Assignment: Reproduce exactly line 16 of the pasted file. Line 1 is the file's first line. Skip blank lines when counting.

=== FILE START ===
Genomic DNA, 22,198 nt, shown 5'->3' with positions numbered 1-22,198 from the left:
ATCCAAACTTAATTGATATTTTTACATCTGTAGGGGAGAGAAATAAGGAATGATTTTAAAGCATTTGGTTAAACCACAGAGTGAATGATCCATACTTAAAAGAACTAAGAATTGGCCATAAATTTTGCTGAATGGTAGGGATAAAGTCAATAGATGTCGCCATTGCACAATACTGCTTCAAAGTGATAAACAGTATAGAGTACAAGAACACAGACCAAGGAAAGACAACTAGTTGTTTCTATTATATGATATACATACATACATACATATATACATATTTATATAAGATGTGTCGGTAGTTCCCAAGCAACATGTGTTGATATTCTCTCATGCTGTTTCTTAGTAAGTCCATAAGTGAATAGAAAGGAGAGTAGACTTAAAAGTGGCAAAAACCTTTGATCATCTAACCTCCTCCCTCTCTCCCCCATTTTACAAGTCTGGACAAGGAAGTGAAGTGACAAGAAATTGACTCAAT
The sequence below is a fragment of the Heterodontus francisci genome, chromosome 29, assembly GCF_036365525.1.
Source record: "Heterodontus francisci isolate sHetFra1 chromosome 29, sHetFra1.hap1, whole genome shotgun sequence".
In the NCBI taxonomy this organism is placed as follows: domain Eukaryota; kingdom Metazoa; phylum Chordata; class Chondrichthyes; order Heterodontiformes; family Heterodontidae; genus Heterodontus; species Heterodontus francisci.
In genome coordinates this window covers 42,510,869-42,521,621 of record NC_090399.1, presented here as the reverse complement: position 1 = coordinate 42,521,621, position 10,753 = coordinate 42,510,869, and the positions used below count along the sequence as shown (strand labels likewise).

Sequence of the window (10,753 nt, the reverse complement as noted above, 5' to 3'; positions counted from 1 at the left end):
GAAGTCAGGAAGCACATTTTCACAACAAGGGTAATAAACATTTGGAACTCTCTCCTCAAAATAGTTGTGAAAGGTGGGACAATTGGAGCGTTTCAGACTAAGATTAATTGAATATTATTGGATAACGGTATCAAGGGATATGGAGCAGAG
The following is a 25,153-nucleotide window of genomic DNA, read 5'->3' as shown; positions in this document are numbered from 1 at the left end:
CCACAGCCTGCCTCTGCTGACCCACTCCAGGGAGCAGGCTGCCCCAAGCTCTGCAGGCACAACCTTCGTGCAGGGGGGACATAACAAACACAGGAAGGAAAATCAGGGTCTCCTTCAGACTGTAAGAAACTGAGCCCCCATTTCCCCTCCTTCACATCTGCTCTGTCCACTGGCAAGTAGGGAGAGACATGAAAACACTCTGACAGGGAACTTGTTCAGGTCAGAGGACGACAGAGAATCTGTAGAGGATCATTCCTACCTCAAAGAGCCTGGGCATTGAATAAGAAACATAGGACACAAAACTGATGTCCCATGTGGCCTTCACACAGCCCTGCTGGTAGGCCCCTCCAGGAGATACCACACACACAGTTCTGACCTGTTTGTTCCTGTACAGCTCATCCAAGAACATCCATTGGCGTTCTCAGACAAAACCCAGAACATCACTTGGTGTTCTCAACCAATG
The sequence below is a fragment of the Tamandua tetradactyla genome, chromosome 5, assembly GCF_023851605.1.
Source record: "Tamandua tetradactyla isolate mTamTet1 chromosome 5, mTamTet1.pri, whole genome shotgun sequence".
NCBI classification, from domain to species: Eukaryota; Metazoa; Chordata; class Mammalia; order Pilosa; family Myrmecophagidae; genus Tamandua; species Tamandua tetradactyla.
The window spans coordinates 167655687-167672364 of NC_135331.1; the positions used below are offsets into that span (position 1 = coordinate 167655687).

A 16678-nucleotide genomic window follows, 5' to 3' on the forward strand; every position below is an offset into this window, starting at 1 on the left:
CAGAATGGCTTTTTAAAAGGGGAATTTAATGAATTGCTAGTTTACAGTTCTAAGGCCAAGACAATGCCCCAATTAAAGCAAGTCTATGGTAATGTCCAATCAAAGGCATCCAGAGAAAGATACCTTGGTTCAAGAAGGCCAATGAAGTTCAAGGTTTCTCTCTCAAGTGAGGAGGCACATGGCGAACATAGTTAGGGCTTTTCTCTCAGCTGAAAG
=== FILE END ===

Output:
CAGAATGGCTTTTTAAAAGGGGAATTTAATGAATTGCTAGTTTACAGTTCTAAGGCCAAGACAATGCCCCAATTAAAGCAAGTCTATGGTAATGTCCAATCAAAGGCATCCAGAGAAAGATACCTTGGTTCAAGAAGGCCAATGAAGTTCAAGGTTTCTCTCTCAAGTGAGGAGGCACATGGCGAACATAGTTAGGGCTTTTCTCTCAGCTGAAAG